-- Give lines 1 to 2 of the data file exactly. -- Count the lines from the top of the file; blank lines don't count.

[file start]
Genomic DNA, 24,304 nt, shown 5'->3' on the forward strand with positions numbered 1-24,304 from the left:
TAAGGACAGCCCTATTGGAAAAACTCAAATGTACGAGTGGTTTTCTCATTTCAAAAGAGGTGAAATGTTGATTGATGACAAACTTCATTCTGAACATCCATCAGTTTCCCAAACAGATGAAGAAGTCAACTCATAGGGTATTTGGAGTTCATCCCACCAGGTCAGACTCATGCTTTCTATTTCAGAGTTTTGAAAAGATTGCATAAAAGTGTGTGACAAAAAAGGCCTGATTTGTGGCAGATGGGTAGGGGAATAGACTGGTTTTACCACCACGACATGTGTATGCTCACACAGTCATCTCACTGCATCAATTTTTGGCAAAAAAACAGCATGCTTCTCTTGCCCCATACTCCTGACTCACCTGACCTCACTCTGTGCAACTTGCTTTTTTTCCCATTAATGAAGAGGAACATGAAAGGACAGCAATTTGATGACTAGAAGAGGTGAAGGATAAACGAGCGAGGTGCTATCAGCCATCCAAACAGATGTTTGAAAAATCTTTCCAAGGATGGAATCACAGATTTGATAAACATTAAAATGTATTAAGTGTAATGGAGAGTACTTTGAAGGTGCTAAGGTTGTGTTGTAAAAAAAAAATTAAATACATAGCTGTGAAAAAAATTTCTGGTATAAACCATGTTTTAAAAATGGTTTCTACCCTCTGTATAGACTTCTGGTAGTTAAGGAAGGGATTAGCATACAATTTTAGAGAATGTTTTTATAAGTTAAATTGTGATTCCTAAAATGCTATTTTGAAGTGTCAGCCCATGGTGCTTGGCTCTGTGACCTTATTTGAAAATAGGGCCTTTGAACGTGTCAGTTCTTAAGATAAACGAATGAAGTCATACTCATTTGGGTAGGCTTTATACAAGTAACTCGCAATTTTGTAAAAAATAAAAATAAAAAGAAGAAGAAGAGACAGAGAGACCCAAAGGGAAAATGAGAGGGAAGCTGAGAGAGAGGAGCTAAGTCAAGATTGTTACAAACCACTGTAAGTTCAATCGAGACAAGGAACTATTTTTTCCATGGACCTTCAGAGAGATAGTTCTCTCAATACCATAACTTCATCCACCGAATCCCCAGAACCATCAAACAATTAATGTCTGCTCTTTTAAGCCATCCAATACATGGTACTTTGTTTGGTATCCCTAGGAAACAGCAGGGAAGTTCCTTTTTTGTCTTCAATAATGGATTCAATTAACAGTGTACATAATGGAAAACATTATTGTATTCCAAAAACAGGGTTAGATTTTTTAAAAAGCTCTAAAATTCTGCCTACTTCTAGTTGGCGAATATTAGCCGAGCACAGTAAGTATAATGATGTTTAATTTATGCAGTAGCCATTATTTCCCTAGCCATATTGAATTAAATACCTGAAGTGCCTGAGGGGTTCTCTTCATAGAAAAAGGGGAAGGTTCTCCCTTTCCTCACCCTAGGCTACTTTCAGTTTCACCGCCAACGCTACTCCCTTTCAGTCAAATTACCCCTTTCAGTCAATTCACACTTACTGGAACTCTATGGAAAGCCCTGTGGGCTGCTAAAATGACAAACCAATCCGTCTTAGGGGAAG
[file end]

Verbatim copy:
Genomic DNA, 24,304 nt, shown 5'->3' on the forward strand with positions numbered 1-24,304 from the left:
TAAGGACAGCCCTATTGGAAAAACTCAAATGTACGAGTGGTTTTCTCATTTCAAAAGAGGTGAAATGTTGATTGATGACAAACTTCATTCTGAACATCCATCAGTTTCCCAAACAGATGAAGAAGTCAACTCATAGGGTATTTGGAGTTCATCCCACCAGGTCAGACTCATGCTTTCTATTTCAGAGTTTTGAAAAGATTGCATAAAAGTGTGTGACAAAAAAGGCCTGATTTGTGGCAGATGGGTAGGGGAATAGACTGGTTTTACCACCACGACATGTGTATGCTCACACAGTCATCTCACTGCATCAATTTTTGGCAAAAAAACAGCATGCTTCTCTTGCCCCATACTCCTGACTCACCTGACCTCACTCTGTGCAACTTGCTTTTTTTCCCATTAATGAAGAGGAACATGAAAGGACAGCAATTTGATGACTAGAAGAGGTGAAGGATAAACGAGCGAGGTGCTATCAGCCATCCAAACAGATGTTTGAAAAATCTTTCCAAGGATGGAATCACAGATTTGATAAACATTAAAATGTATTAAGTGTAATGGAGAGTACTTTGAAGGTGCTAAGGTTGTGTTGTAAAAAAAAAATTAAATACATAGCTGTGAAAAAAATTTCTGGTATAAACCATGTTTTAAAAATGGTTTCTACCCTCTGTATAGACTTCTGGTAGTTAAGGAAGGGATTAGCATACAATTTTAGAGAATGTTTTTATAAGTTAAATTGTGATTCCTAAAATGCTATTTTGAAGTGTCAGCCCATGGTGCTTGGCTCTGTGACCTTATTTGAAAATAGGGCCTTTGAACGTGTCAGTTCTTAAGATAAACGAATGAAGTCATACTCATTTGGGTAGGCTTTATACAAGTAACTCGCAATTTTGTAAAAAATAAAAATAAAAAGAAGAAGAAGAGACAGAGAGACCCAAAGGGAAAATGAGAGGGAAGCTGAGAGAGAGGAGCTAAGTCAAGATTGTTACAAACCACTGTAAGTTCAATCGAGACAAGGAACTATTTTTTCCATGGACCTTCAGAGAGATAGTTCTCTCAATACCATAACTTCATCCACCGAATCCCCAGAACCATCAAACAATTAATGTCTGCTCTTTTAAGCCATCCAATACATGGTACTTTGTTTGGTATCCCTAGGAAACAGCAGGGAAGTTCCTTTTTTGTCTTCAATAATGGATTCAATTAACAGTGTACATAATGGAAAACATTATTGTATTCCAAAAACAGGGTTAGATTTTTTAAAAAGCTCTAAAATTCTGCCTACTTCTAGTTGGCGAATATTAGCCGAGCACAGTAAGTATAATGATGTTTAATTTATGCAGTAGCCATTATTTCCCTAGCCATATTGAATTAAATACCTGAAGTGCCTGAGGGGTTCTCTTCATAGAAAAAGGGGAAGGTTCTCCCTTTCCTCACCCTAGGCTACTTTCAGTTTCACCGCCAACGCTACTCCCTTTCAGTCAAATTACCCCTTTCAGTCAATTCACACTTACTGGAACTCTATGGAAAGCCCTGTGGGCTGCTAAAATGACAAACCAATCCGTCTTAGGGGAAG